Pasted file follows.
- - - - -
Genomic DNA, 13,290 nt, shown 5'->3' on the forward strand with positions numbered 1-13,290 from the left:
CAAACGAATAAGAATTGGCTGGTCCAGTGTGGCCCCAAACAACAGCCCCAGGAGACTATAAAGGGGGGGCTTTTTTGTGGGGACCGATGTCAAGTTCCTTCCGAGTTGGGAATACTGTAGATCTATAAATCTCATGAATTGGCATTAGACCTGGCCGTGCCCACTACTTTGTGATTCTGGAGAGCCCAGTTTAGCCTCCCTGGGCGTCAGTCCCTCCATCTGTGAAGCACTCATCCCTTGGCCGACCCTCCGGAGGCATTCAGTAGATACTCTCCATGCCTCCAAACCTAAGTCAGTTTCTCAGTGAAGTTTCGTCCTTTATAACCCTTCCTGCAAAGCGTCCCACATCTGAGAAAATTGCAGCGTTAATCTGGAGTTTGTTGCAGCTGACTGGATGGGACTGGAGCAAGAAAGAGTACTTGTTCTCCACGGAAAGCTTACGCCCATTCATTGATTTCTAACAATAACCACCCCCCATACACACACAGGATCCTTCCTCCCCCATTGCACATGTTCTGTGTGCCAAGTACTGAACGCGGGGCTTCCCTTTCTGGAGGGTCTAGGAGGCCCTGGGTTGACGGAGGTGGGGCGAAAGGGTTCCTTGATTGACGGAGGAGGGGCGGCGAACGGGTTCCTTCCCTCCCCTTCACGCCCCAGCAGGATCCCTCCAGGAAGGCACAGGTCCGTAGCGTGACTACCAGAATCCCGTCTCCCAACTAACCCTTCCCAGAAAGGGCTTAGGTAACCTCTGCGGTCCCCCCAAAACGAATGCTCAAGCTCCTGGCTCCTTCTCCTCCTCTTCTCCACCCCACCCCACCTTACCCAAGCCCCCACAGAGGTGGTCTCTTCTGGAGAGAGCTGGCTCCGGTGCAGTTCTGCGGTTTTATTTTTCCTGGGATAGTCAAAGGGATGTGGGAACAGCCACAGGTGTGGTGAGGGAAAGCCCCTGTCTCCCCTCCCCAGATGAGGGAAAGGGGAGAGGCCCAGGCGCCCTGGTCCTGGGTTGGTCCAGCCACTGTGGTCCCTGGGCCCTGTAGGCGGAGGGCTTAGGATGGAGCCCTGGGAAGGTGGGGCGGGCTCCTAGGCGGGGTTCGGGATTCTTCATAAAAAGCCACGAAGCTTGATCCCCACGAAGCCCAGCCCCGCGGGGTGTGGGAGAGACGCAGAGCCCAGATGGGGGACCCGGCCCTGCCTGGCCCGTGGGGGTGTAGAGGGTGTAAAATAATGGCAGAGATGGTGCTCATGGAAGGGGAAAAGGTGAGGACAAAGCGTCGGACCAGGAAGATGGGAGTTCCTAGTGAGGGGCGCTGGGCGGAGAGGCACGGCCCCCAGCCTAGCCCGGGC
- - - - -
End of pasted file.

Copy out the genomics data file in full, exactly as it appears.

Genomic DNA, 13,290 nt, shown 5'->3' on the forward strand with positions numbered 1-13,290 from the left:
CAAACGAATAAGAATTGGCTGGTCCAGTGTGGCCCCAAACAACAGCCCCAGGAGACTATAAAGGGGGGGCTTTTTTGTGGGGACCGATGTCAAGTTCCTTCCGAGTTGGGAATACTGTAGATCTATAAATCTCATGAATTGGCATTAGACCTGGCCGTGCCCACTACTTTGTGATTCTGGAGAGCCCAGTTTAGCCTCCCTGGGCGTCAGTCCCTCCATCTGTGAAGCACTCATCCCTTGGCCGACCCTCCGGAGGCATTCAGTAGATACTCTCCATGCCTCCAAACCTAAGTCAGTTTCTCAGTGAAGTTTCGTCCTTTATAACCCTTCCTGCAAAGCGTCCCACATCTGAGAAAATTGCAGCGTTAATCTGGAGTTTGTTGCAGCTGACTGGATGGGACTGGAGCAAGAAAGAGTACTTGTTCTCCACGGAAAGCTTACGCCCATTCATTGATTTCTAACAATAACCACCCCCCATACACACACAGGATCCTTCCTCCCCCATTGCACATGTTCTGTGTGCCAAGTACTGAACGCGGGGCTTCCCTTTCTGGAGGGTCTAGGAGGCCCTGGGTTGACGGAGGTGGGGCGAAAGGGTTCCTTGATTGACGGAGGAGGGGCGGCGAACGGGTTCCTTCCCTCCCCTTCACGCCCCAGCAGGATCCCTCCAGGAAGGCACAGGTCCGTAGCGTGACTACCAGAATCCCGTCTCCCAACTAACCCTTCCCAGAAAGGGCTTAGGTAACCTCTGCGGTCCCCCCAAAACGAATGCTCAAGCTCCTGGCTCCTTCTCCTCCTCTTCTCCACCCCACCCCACCTTACCCAAGCCCCCACAGAGGTGGTCTCTTCTGGAGAGAGCTGGCTCCGGTGCAGTTCTGCGGTTTTATTTTTCCTGGGATAGTCAAAGGGATGTGGGAACAGCCACAGGTGTGGTGAGGGAAAGCCCCTGTCTCCCCTCCCCAGATGAGGGAAAGGGGAGAGGCCCAGGCGCCCTGGTCCTGGGTTGGTCCAGCCACTGTGGTCCCTGGGCCCTGTAGGCGGAGGGCTTAGGATGGAGCCCTGGGAAGGTGGGGCGGGCTCCTAGGCGGGGTTCGGGATTCTTCATAAAAAGCCACGAAGCTTGATCCCCACGAAGCCCAGCCCCGCGGGGTGTGGGAGAGACGCAGAGCCCAGATGGGGGACCCGGCCCTGCCTGGCCCGTGGGGGTGTAGAGGGTGTAAAATAATGGCAGAGATGGTGCTCATGGAAGGGGAAAAGGTGAGGACAAAGCGTCGGACCAGGAAGATGGGAGTTCCTAGTGAGGGGCGCTGGGCGGAGAGGCACGGCCCCCAGCCTAGCCCGGGC